Sunday, June 17, 2017 745 am 71 degrees
An ideal day to spend at the American River after a week of scorching heat all day and evening.
I approached Jim’s crossing over the river and see no waterfowl. Not a single one! Where are they? So much has changed since the winter floods to those who visit the river regularly and see the difference.
I ride to the boat launch ramp before riding up to the Fair Oaks Bridge. Fishermen are out in their boats, hoping to catch Shad Skippers. These men are the second group of fisherman out on the river in the past couple weeks trying their luck. Kayaks are launching into the river.
Two boats are already in the water with one more to launch. The boat sits in front of a backdrop composed of Canada Geese. From a distance it appears they are floating backwards. Maybe they are as the geese roll along with the current.
I watch another group float downriver in a long, straight line. They all turn to the right and then to the left as if they are dancing in the water.
A cool and gentle wind blows across my skin. The wind blows strong a few minutes, then abruptly stops…and starts again. The breeze keeps the temperature down and feels relief across my sticky skin. Walkers with dogs cross the bridge and sweaty runners. A few cyclists buzz past. Fair Oaks Bridge needs a speed limit sign. Without speed limit sign, cyclists race at what could be 30 MPH on their way. The only indication they are coming is a quiet rumble on the bridge. Then cyclists are upon you. Many people are out for an early morning outing on this picture perfect day.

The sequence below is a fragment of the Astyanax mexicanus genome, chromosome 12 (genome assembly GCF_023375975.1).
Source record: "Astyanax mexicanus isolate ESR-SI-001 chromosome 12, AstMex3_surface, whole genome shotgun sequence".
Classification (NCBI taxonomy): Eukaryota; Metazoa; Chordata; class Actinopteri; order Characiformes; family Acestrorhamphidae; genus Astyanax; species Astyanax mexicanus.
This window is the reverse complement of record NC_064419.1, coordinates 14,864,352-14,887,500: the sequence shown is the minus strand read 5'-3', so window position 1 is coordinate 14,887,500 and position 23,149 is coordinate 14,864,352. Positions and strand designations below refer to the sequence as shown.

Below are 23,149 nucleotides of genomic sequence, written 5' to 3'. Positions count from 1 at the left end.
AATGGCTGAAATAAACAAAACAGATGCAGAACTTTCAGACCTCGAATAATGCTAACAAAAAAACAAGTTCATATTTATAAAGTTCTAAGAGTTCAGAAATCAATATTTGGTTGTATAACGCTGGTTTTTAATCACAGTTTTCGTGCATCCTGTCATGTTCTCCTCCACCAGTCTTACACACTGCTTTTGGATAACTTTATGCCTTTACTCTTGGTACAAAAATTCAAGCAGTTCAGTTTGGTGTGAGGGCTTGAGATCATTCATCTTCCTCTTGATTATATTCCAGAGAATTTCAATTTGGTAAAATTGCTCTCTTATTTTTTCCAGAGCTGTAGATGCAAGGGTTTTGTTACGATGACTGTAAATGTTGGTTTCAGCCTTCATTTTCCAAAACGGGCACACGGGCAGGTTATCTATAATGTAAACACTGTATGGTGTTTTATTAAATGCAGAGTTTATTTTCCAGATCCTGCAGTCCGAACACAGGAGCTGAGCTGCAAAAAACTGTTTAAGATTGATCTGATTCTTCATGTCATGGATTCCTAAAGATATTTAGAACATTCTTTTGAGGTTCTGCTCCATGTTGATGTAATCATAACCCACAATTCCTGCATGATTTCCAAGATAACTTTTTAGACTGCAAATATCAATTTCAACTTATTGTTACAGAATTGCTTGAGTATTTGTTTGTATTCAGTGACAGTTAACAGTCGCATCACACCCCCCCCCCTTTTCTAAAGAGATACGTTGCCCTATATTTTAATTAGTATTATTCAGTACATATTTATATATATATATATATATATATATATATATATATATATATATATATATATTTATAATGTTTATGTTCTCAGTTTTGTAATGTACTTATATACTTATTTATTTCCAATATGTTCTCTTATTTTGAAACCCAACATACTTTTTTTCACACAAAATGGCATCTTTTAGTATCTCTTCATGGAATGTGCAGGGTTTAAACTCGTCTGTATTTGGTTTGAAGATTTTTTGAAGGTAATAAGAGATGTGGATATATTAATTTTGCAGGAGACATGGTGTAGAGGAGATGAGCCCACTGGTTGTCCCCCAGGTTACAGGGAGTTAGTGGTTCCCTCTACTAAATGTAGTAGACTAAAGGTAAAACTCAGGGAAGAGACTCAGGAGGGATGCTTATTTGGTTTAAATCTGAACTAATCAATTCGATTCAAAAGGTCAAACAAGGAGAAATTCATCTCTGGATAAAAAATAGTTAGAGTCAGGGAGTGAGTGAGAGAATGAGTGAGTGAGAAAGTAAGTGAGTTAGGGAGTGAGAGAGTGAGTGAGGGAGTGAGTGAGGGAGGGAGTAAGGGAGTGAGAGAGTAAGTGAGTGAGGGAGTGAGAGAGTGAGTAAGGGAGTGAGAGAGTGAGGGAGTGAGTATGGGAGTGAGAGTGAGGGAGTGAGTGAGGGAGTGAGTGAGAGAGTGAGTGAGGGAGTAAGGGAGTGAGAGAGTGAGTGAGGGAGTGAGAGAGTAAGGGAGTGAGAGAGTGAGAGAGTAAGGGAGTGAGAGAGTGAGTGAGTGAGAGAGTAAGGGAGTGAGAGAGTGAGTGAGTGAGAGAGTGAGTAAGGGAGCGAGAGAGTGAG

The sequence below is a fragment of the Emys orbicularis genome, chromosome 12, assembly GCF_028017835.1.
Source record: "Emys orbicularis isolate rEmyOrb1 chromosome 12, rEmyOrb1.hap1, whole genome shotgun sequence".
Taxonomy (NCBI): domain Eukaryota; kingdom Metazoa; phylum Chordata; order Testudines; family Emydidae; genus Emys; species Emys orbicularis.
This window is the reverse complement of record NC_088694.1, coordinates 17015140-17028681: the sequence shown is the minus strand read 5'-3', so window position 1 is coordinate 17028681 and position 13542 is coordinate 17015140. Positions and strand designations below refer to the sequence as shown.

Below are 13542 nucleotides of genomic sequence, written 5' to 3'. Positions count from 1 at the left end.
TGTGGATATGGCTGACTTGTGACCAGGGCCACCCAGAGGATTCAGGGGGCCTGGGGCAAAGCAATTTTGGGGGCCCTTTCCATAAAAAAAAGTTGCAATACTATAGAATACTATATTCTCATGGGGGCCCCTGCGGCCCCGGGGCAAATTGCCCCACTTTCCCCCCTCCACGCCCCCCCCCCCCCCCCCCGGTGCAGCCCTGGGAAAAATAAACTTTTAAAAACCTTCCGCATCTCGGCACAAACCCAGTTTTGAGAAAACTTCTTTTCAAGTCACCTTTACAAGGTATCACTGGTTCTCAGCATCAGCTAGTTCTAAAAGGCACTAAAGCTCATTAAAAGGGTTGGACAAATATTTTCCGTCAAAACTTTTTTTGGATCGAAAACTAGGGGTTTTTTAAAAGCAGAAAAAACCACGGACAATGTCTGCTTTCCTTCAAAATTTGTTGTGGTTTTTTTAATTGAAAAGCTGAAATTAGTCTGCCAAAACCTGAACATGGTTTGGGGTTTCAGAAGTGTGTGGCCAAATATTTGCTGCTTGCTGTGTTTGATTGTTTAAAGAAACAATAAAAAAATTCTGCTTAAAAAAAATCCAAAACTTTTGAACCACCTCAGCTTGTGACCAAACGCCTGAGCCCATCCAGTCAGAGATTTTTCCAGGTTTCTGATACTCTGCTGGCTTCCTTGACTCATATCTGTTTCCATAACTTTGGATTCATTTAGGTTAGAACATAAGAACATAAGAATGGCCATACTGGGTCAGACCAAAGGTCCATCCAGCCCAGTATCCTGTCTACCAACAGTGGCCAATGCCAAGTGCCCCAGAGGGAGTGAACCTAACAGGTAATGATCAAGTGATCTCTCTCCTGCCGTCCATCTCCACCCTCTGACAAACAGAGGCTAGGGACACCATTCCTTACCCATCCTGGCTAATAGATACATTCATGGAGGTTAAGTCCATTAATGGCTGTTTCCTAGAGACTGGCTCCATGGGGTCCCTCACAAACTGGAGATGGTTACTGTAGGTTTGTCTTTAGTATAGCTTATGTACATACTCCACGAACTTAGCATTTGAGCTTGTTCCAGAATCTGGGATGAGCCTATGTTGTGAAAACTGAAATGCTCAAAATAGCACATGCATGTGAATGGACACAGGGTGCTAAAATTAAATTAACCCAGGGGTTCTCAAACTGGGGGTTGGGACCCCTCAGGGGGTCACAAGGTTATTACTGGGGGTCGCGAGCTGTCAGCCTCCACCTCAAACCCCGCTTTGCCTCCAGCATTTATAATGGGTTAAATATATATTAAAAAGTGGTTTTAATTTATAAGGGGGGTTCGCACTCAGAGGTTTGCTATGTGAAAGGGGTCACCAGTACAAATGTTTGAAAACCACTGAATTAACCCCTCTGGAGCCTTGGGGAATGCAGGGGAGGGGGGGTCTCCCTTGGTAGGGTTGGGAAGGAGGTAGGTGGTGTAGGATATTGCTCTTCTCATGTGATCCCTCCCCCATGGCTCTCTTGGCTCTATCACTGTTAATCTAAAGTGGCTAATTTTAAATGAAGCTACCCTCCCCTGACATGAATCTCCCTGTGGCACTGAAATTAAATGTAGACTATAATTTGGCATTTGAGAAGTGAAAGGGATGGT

I hear splashes in the water every few minutes standing at Fair Oaks Bridge. I look over the side of the bridge and see a large dog dive into the river and reappear over and over again carrying his ball. I am still not seeing Egrets or Great Blue Heron. They have left this part of the American River to scour other shorelines to find food. The river edges are ragged now. Much of the food washed down the river, so they go elsewhere. Pigeons have not returned to Fair Oaks Bridge in the same quantity either.
Last fall there were dozens of pigeons flying in aeronautic fashion, flapping, circling the bridge every morning and then settling on the bridge’s might frame. Now, less than a dozen begin their morning patrol at the boat launch ramp, flying in small groups to the bridge and then flying away in a heartbeat as soon as they hear the slightest sound.
More walkers and runners arrive as the morning moves on. Rafters come to the boat launch ramp to begin their floating down the river. It is still early – 845 am. Later today is the annual “Rafts Go Wild,” I will be far away from that chaos. A few geese return to the boat launch ramp and quickly swim away to escape the noise of rafts being blown up and boats being launched into the river.
“How do you paddle?” I hear one rafter ask his buddy. It will be a long day at the river. More kayaks float by. I hear the call of Fair Oaks Village chickens far away in the distance.